Photo via USA Today
Volkswagen has recently announced some pretty ambitious goals: it's looking to have 300,000 of the cars it sells yearly--3% of global deliveries--be electric by 2018. It's seeking to surpass Toyota as the world's largest automaker by the same time. Recently, while covering the 2010 Geneva Motor Show, I had the opportunity to sit down with Stefan Jacoby, the CEO of VW America. We talked electric cars, reducing emissions, and gas taxes. Here's what he had to say.Sitting down for the conference along with me was Aron Kressner of the Lazy Environmentalist, and Kevin Sintumuang of GQ--some of the questions were theirs, where noted.
TreeHugger: Do you feel that Geneva well represents the global car industry?
Stefan Jacoby: Yeah, definitely. Everybody is here. It's very compact, actually, within 2 or 3 hours you can get an overview. Everybody is here. Everybody is showing what they will bring in the future. It's a real global, one of the premium auto shows.
TH: I was interested in the announcement of VW's electric strategy. I was wondering if you could briefly talk about the vision?
SJ: Yeah. Well, Everybody is aware of the big change in respect to greenhouse gases. Turning our industry, and turning private mobility from being dependent on fossil fuels, to kind of emissions-free, CO2-free and zero emissions power trains. And it looks like that the technology which will actually be the future for cars will be electric vehicles. And with all the challenges ahead of us, we now have clearly defined our strategy in order to start the transition period between combined combustion engines, traditional ones--which can be further optimized, we should not forget this--and then cars which will be driven through electric engines.
Aron Kressner, of the Lazy Environmentalist: What are some of those challenges?
SJ: Of course the technology--although the technology is certainly developed, it needs to be made safe, it needs to be made reliable, and it needs to be made consumer friendly. We have found out in our research in the United States that consumers are willing to a certain extent to pay more for electric vehicles but they are not actually willing to not get one of the features he has with today's cars in respect of practicability, in respect of reliability, in respect of distance to drive, and actually fulfilling all of the needs American consumers have in a car, yeah? These are the challenges, there are of course infrastructure challenges as well, but I think that these things can be pretty easily settled, you know?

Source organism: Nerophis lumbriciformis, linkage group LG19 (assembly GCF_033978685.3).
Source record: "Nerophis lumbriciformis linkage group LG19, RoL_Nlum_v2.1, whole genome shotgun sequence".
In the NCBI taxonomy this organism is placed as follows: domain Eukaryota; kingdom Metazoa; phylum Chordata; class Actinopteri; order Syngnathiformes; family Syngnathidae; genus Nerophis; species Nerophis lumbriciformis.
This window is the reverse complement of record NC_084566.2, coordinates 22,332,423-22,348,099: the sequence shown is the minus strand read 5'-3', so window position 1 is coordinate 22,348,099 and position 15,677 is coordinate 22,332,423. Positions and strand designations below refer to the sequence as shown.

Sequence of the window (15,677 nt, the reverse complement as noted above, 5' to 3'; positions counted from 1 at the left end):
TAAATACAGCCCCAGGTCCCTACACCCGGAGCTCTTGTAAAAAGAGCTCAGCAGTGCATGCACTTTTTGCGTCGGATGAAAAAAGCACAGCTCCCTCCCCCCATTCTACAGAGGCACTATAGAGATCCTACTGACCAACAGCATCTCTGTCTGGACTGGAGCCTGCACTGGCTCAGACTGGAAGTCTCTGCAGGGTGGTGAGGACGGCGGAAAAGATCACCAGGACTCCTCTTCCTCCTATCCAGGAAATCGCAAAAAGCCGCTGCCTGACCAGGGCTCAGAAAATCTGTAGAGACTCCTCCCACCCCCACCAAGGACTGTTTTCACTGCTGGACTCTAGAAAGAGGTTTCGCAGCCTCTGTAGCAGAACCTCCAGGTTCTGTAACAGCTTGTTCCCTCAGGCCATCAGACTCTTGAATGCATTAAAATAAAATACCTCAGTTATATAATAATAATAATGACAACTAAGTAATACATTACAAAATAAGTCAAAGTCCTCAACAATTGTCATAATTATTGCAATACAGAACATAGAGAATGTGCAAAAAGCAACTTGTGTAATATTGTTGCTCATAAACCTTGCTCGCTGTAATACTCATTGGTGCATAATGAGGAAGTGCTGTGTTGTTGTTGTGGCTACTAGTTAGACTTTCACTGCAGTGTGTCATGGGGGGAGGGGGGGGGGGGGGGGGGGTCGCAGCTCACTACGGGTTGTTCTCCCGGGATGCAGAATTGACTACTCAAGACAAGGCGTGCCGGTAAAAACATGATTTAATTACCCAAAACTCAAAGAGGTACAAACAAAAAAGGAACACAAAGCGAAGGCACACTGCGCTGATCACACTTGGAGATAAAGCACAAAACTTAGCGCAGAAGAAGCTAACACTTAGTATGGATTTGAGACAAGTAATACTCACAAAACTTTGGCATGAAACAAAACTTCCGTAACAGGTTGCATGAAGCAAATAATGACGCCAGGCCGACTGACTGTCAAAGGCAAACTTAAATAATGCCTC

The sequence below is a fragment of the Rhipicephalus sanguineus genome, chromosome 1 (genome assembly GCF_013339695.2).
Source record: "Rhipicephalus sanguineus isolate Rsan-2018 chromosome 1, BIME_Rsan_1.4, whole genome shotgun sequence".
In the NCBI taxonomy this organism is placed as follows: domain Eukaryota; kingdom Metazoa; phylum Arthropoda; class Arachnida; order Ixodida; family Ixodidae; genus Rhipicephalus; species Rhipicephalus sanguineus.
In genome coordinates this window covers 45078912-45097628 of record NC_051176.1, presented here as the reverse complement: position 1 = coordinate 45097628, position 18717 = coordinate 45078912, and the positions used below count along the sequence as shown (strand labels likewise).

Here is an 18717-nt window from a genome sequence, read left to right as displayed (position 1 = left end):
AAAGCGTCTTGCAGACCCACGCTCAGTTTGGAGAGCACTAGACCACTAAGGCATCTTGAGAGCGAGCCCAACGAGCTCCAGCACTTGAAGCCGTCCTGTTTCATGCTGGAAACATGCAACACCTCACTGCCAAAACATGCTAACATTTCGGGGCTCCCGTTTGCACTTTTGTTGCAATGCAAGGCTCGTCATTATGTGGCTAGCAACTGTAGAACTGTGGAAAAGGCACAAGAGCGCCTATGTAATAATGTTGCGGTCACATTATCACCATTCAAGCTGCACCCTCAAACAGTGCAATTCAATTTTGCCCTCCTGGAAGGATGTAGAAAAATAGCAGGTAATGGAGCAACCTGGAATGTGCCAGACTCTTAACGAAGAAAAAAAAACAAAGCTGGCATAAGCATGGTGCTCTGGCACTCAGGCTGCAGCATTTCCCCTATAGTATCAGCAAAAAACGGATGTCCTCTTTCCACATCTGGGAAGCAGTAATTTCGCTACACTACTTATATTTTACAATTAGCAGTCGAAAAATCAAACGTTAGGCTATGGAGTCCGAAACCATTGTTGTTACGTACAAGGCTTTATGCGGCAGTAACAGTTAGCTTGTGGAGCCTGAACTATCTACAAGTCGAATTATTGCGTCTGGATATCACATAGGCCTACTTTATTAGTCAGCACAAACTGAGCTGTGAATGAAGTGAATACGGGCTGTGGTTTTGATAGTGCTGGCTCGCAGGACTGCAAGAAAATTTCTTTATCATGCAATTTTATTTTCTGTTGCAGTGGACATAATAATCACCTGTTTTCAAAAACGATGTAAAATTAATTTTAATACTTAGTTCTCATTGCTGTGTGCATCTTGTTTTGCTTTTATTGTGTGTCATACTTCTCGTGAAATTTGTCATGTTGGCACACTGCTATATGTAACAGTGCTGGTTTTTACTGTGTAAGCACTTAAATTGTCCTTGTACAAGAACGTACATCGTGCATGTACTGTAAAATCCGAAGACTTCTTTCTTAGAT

But basically to find the right car for this electrification, and actually understand all the pressure automakers have to get compliance with greenhouse gas regulation, CAFE standards. We must find the right car for the consumers, cause at the very end--they buy it. What is extremely challenging is that fuel is so cheap. Why should somebody with a fuel price under 3 US$ change to an electric vehicle? And you know, that batteries are the most expensive factor, and as soon as there's not a break even, with or without support from tax benefits by the government, consumers are not switching automatically towards electric vehicles.
LE: Is there a benchmark or a goal?
SJ: Well it depends very much, the cost of ownership, on what is the comparison of fuel prices then, how much if you can traditional combine combustion engines be optimized? The more they can be optimized, the more difficult it is for electric vehicles to be really competitive.
We strongly believe that the combined combustion engine is a perfect machine--and can be further optimized and can definitely contribute to fuel consumption and greenhouse gas emissions, so we cannot just say from tomorrow onwards we shift the industry to electric vehicles. That will be a long transition period. We announce also with our electric strategy that in the next 8 years about 3% of our vehicles will be only driven through electricity and batteries by 2018. It takes a long, long time.
GQ: As far as the overall strategy in reducing greenhouse gases, do you think there's a market for smaller cars in America? It seems Americans don't really want small cars.
SJ: The industry wants to introduce small cars into this market. There are Saturns and entire brands being developed, Cavaliers and Coopers and so on, actually a lot of competitors have already introduced small cars since twenty, thirty years ago. We don't need this, we have compact vehicles: the Golf, the Jetta, the New Beetle, we don't need to change our strategy. But I want to see this from a little different perspective. I don't believe American consumers will turn into Southern Italian consumers.
We cannot assume that with all the differences between Europe and the US, that American consumers will switch to vehicles like European sub-compacts. The distances are much bigger. The habits and use of the vehicle are much different. American consumers are used to space in their vehicles, roads are bigger. There are significant differences between driving habits in Europe or South America compared to the US. I don't think it's a recipe to squeeze American consumers into sub-compact. We don't think size will significantly change. But, I also believe that especially in metropolitan areas like Los Angeles and New York, there is of course a demand for sub-compact vehicles, but it will not dominate this 60, 70 million car American market.
Stay tuned for part 2, in which Stefan endorses a gas tax, and goes deeper into detail on the global EV strategy.